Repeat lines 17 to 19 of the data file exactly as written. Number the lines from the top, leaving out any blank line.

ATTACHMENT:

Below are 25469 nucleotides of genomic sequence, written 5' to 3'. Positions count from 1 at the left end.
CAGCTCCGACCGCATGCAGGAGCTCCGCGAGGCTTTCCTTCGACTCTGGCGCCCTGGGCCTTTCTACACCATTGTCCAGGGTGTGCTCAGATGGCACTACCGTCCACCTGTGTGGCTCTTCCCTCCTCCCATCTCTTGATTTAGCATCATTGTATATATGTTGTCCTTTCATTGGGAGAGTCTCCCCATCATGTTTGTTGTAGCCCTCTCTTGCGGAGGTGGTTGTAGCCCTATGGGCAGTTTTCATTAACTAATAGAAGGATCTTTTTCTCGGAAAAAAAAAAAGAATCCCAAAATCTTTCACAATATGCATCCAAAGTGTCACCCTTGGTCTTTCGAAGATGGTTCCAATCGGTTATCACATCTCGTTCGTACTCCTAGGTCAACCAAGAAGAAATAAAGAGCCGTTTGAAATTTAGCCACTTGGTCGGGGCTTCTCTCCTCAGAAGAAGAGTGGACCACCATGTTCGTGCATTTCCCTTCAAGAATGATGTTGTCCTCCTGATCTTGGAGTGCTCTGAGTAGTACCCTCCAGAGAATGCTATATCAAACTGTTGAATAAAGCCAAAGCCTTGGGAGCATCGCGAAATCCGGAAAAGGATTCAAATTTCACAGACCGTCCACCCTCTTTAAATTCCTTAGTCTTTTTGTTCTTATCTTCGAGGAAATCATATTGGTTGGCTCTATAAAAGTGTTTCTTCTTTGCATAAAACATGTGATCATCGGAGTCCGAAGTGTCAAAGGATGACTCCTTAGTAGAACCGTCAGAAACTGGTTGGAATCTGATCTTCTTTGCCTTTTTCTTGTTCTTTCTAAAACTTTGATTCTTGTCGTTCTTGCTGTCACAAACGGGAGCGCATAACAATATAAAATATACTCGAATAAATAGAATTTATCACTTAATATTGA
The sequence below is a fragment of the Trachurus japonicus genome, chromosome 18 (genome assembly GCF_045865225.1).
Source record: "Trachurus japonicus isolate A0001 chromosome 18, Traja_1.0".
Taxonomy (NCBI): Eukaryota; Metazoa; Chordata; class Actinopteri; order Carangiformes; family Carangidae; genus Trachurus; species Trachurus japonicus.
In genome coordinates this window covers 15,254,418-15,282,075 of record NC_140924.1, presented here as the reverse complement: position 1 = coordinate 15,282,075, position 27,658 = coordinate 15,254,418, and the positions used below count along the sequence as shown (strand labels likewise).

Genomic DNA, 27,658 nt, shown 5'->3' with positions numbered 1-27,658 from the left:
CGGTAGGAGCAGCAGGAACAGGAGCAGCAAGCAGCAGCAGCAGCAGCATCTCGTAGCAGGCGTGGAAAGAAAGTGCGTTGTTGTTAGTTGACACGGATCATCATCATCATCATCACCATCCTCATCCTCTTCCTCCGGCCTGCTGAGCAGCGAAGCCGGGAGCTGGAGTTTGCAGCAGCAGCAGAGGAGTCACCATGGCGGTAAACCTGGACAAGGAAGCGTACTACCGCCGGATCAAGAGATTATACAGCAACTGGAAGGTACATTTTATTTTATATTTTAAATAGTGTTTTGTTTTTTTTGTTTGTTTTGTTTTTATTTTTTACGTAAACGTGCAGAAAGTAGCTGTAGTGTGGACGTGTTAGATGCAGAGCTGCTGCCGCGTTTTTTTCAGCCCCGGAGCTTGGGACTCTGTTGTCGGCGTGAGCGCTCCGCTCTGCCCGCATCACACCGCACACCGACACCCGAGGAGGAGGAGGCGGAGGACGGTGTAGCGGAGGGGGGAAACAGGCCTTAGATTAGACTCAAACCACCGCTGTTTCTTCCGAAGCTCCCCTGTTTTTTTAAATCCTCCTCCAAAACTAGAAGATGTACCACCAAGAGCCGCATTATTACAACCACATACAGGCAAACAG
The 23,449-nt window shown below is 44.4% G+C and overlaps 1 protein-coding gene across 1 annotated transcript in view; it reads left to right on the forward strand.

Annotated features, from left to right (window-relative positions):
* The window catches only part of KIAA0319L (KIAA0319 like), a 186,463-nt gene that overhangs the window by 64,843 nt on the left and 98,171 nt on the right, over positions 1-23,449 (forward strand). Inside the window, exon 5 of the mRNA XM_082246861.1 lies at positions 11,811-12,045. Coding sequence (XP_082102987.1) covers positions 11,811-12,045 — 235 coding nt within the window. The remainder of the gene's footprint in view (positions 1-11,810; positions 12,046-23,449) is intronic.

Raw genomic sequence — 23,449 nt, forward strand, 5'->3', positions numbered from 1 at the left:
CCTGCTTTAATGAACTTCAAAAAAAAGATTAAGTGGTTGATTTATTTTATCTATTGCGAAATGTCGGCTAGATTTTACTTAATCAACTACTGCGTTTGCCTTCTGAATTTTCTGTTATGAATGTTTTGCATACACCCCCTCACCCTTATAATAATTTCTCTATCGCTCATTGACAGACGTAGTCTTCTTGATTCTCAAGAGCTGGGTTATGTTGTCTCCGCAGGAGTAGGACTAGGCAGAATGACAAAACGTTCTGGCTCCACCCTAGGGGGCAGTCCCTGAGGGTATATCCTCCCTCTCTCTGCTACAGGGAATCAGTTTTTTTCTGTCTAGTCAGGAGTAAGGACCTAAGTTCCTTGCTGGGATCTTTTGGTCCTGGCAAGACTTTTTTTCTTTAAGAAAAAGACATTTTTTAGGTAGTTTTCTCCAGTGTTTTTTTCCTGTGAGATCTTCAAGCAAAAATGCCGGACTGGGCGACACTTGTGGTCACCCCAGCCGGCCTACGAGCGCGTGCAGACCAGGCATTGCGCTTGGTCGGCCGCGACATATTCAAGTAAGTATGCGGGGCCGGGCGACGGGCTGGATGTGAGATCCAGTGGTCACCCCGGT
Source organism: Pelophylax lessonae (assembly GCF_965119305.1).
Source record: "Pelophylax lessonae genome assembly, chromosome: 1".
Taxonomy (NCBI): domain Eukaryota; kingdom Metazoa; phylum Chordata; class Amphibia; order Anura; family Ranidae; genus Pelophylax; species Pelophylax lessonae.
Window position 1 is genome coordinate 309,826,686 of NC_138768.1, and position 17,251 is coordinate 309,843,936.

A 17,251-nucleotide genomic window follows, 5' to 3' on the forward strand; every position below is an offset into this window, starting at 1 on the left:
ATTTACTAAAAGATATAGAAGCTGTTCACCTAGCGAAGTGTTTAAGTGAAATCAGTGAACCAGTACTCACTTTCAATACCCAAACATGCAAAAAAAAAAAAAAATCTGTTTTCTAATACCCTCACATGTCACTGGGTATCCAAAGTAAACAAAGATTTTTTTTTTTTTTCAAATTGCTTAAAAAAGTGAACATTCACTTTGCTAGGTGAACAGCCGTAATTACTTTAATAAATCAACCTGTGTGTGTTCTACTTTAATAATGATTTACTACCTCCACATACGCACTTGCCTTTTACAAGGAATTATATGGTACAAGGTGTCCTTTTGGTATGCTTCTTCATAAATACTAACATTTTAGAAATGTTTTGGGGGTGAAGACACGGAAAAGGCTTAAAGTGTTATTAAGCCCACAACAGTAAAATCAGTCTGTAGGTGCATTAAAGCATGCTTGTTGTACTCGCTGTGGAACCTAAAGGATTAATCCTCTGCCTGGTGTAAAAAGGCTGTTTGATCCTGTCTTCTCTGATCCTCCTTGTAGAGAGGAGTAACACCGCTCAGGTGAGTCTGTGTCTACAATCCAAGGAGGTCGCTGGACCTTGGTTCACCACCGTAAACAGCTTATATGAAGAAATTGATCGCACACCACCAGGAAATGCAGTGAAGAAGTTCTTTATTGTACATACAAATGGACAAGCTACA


Window position 1 is genome coordinate 309,826,686 of NC_138768.1, and position 17,251 is coordinate 309,843,936.

A 17,251-nucleotide genomic window follows, 5' to 3' on the forward strand; every position below is an offset into this window, starting at 1 on the left:
ATTTACTAAAAGATATAGAAGCTGTTCACCTAGCGAAGTGTTTAAGTGAAATCAGTGAACCAGTACTCACTTTCAATACCCAAACATGCAAAAAAAAAAAAAAATCTGTTTTCTAATACCCTCACATGTCACTGGGTATCCAAAGTAAACAAAGATTTTTTTTTTTTTTCAAATTGCTTAAAAAAGTGAACATTCACTTTGCTAGGTGAACAGCCGTAATTACTTTAATAAATCAACCTGTGTGTGTTCTACTTTAATAATGATTTACTACCTCCACATACGCACTTGCCTTTTACAAGGAATTATATGGTACAAGGTGTCCTTTTGGTATGCTTCTTCATAAATACTAACATTTTAGAAATGTTTTGGGGGTGAAGACACGGAAAAGGCTTAAAGTGTTATTAAGCCCACAACAGTAAAATCAGTCTGTAGGTGCATTAAAGCATGCTTGTTGTACTCGCTGTGGAACCTAAAGGATTAATCCTCTGCCTGGTGTAAAAAGGCTGTTTGATCCTGTCTTCTCTGATCCTCCTTGTAGAGAGGAGTAACACCGCTCAGGTGAGTCTGTGTCTACAATCCAAGGAGGTCGCTGGACCTTGGTTCACCACCGTAAACAGCTTATATGAAGAAATTGATCGCACACCACCAGGAAATGCAGTGAAGAAGTTCTTTATTGTACATACAAATGGACAAGCTACA